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Short Chapters & Big Ideas: Los Alamos Native Writes Books For Middle School Non-Readers

on May 2, 2019 - 11:26am

Phil Rink

By BONNIE J. GORDON
Los Alamos Daily Post
bjgordon@ladailypost.com

When Phil Rink was growing up in Los Alamos, he was a bright kid, already on the road to becoming the inventor and engineer he would be as an adult.

His favorite books were not about magic and dragons, nor were they about interpersonal relationships between young adults. He loved plot driven books that explained something, or taught how to solve a problem, he said. Now this type of book, think Nancy Drew or the Hardy Boys, has become hard to find. Rink and his wife, Nancy, who also is an engineer, are doing something about it.

“I write books for bright kids who don’t want to waste time on an empty story,” Rink said. “Our goal is to get kids reading.”

Spurred on by his daughter, who, like him, was not interested in the kind of books marketed to middle schoolers, Rink decided to write and market books geared toward the kind of kids who love solving problems and learning about something that interests them.

And so the Jimi & Isaac books were born.  Jimi and Isaac are two boys of middle-school age. Written in first person, as either Jimi or Isaac, the books have distinctive covers that look like a kid’s notebook, and the back is a grade summery, as though the book was a class assignment.

I’m basically a smart-mouthed 12-year-old boy,” Rink said. “I don’t have to work hard to get in character.”

The books have action plots about subjects that interest kids of this age, like sports and science topics. Currently, there are seven books in the series. Los Alamos kids might find “Jimi & Isaac 3A: The Mars Misson” interesting, Rink suggested.

Currently, there are seven books in the series. The latest, “Jimi and Isaac 5A: The Brain Injury” won a prestigious Kirkus Kirkus 2015 Star Review and Best Books of 2015 award,

“What the books teach about problem solving is that you try and you fail, and fail again until you find the answer,” Rink said. “Criticism is good because it gives you new information.”

When asked by middle-school girls why the two main characters are both boys, Rink told them that if he tried to write as a middle-school girl, they’d spot him as phony right away.

“I just don’t know what it’s like to be a middle school girl,” he said. “I’d get everything wrong.”

None the less, one-third of the books’ audience are girls.  Nancy, who also didn’t read for fun as a kid, identifies with this part of the audience.

“I had three brothers, but I was the most natural engineer,” she said. “I loved to build things and solve problems.”

There are no pictures in the books.

“We want people to see themselves and their friends when they read the books,” Rink said.

Getting their self-published books to the intended audience has not been easy.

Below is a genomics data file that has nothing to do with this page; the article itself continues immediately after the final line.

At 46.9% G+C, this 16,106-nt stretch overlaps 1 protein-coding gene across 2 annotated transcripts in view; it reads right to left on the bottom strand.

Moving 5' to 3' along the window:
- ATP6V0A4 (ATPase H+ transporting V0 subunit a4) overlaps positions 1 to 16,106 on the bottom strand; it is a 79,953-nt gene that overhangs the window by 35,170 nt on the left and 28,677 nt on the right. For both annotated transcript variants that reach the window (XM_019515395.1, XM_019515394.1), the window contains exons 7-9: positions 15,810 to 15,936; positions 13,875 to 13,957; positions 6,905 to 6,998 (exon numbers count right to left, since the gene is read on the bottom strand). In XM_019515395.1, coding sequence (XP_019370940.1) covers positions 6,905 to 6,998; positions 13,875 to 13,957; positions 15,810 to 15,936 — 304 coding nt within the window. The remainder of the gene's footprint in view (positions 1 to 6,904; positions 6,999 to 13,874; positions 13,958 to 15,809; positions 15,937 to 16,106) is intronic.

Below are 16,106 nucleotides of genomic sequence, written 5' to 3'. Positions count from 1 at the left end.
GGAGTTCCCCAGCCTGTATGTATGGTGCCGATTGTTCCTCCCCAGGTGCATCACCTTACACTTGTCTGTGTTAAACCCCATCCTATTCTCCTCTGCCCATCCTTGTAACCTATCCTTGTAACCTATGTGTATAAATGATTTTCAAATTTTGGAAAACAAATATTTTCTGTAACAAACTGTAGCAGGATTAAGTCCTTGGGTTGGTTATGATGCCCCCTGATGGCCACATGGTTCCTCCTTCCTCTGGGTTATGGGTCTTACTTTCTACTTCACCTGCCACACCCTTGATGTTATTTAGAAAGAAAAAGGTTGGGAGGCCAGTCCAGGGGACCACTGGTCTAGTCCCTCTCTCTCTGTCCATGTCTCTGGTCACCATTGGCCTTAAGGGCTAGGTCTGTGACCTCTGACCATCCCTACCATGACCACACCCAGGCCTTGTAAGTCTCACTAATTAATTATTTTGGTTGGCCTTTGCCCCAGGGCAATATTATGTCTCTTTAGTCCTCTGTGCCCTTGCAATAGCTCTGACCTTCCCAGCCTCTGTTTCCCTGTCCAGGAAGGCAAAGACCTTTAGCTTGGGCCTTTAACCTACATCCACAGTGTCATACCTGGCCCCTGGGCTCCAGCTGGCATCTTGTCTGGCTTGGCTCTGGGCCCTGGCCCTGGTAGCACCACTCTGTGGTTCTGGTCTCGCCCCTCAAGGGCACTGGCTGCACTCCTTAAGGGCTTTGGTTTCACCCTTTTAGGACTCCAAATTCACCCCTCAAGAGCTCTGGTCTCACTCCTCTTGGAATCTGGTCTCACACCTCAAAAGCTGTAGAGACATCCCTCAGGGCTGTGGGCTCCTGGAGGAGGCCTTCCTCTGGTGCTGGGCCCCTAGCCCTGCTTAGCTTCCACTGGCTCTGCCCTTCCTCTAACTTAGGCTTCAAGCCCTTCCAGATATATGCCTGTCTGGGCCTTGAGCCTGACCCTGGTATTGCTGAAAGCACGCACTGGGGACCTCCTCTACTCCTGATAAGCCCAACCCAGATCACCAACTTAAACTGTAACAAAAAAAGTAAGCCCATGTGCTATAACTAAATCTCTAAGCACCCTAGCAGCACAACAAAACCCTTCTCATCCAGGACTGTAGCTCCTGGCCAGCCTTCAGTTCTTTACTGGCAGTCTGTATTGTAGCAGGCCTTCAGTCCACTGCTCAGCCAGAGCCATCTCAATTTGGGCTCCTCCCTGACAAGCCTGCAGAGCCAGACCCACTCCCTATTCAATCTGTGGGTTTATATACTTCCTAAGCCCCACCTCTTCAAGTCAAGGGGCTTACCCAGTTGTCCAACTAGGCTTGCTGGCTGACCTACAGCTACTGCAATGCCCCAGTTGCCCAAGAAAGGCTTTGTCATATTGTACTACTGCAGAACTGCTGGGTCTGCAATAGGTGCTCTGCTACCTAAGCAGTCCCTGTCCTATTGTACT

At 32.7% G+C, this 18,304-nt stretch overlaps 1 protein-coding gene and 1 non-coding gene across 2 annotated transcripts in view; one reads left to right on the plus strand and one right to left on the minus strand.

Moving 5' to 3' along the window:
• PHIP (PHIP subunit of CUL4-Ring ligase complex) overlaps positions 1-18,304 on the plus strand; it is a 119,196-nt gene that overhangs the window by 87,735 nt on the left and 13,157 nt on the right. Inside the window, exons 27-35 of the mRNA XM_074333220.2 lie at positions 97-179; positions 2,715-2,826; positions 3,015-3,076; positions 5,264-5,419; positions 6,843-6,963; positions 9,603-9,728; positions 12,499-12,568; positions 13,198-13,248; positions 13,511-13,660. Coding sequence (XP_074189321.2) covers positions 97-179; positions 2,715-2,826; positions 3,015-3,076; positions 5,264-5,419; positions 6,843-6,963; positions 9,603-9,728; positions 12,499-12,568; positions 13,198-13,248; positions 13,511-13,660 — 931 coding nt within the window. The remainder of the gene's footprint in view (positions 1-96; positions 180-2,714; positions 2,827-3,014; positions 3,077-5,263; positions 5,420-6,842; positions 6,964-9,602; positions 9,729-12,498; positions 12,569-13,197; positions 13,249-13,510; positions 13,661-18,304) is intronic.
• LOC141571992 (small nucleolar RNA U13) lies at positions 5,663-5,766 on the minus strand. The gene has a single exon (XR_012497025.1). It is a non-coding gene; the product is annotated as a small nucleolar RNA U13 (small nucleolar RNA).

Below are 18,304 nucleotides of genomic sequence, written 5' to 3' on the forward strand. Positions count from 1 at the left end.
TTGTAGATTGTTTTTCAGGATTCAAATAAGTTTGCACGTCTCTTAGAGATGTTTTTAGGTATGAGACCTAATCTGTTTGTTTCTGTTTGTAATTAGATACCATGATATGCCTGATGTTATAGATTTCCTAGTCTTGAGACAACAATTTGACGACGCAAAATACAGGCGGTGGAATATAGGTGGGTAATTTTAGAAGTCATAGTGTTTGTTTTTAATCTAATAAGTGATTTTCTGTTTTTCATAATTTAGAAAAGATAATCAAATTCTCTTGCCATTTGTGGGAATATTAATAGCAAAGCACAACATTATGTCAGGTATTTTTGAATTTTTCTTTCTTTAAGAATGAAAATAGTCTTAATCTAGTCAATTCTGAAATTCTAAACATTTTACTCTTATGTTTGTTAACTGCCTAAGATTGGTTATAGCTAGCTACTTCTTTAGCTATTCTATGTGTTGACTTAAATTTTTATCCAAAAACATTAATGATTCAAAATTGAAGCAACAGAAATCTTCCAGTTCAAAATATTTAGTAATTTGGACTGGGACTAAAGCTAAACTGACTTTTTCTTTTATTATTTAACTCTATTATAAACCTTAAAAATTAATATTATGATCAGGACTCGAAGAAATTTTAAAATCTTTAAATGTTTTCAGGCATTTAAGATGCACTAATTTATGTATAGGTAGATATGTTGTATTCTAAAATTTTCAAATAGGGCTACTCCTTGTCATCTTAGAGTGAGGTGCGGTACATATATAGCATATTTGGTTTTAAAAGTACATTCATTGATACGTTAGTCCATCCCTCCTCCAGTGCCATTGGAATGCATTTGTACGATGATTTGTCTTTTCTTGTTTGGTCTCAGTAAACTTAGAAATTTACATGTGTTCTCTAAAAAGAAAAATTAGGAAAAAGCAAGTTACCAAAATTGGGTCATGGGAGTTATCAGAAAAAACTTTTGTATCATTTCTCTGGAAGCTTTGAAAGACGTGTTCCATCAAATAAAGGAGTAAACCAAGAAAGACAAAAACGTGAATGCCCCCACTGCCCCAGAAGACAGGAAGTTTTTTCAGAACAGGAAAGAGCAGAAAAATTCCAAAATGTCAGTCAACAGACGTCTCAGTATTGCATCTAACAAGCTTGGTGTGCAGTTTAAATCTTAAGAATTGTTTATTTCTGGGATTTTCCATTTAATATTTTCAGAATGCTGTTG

“The book industry doesn’t acknowledge the need for this kind of book,” Nancy said. “The publishing industry sells to the five percent of kids who already read. When a book is successful, they produce more books just like it.”

The giant force in children’s books, Scholastic, has in effect, cornered the market on kid’s books, the Rinks said. Only Scholastic books can be marketed at the book fairs the company sets up, and they market heavily to school libraries.

“We’re very successful as Indy publishers, but we’re just a blip against the big publishers,” Nancy said.

The rise of Amazon.com has helped to solve the marketing problem for Indy publishers and the books are available there, but Phil and Nancy also have come up with an innovative way to get their books into the hands of readers.

“We travel to different schools and talk to about a thousand kids a year about storytelling,” Rink said. “We also talk about problem-solving and innovation. Kids love it and we always get asked back.”

On one school visit, a reading specialist told Phil and Nancy a story about a kid who wouldn’t read. He was passionate about baseball, the subject of  “Jimi & Issac 1B: Curve Ball.”

“He loved the book so much he stole it,” Rink said. “He carried it around with him.”

 The reading specialist was thrilled, and when the Rinks came to the boy’s school, Phil signed the book for him.

What’s the price of these visits to the schools? Buy a set of books for the school library, Nancy said. Rink is passionate about reaching middle schoolers.

“Middle school is where they light up,” he said. “They are who they are when they get to high school, especially boys. Nobody is smart enough to know who you should be. You have to approach the world with your eyes open.”

To learn more, purchase books or get in touch with the Rinks, visit jimiandisaacbooks.com.


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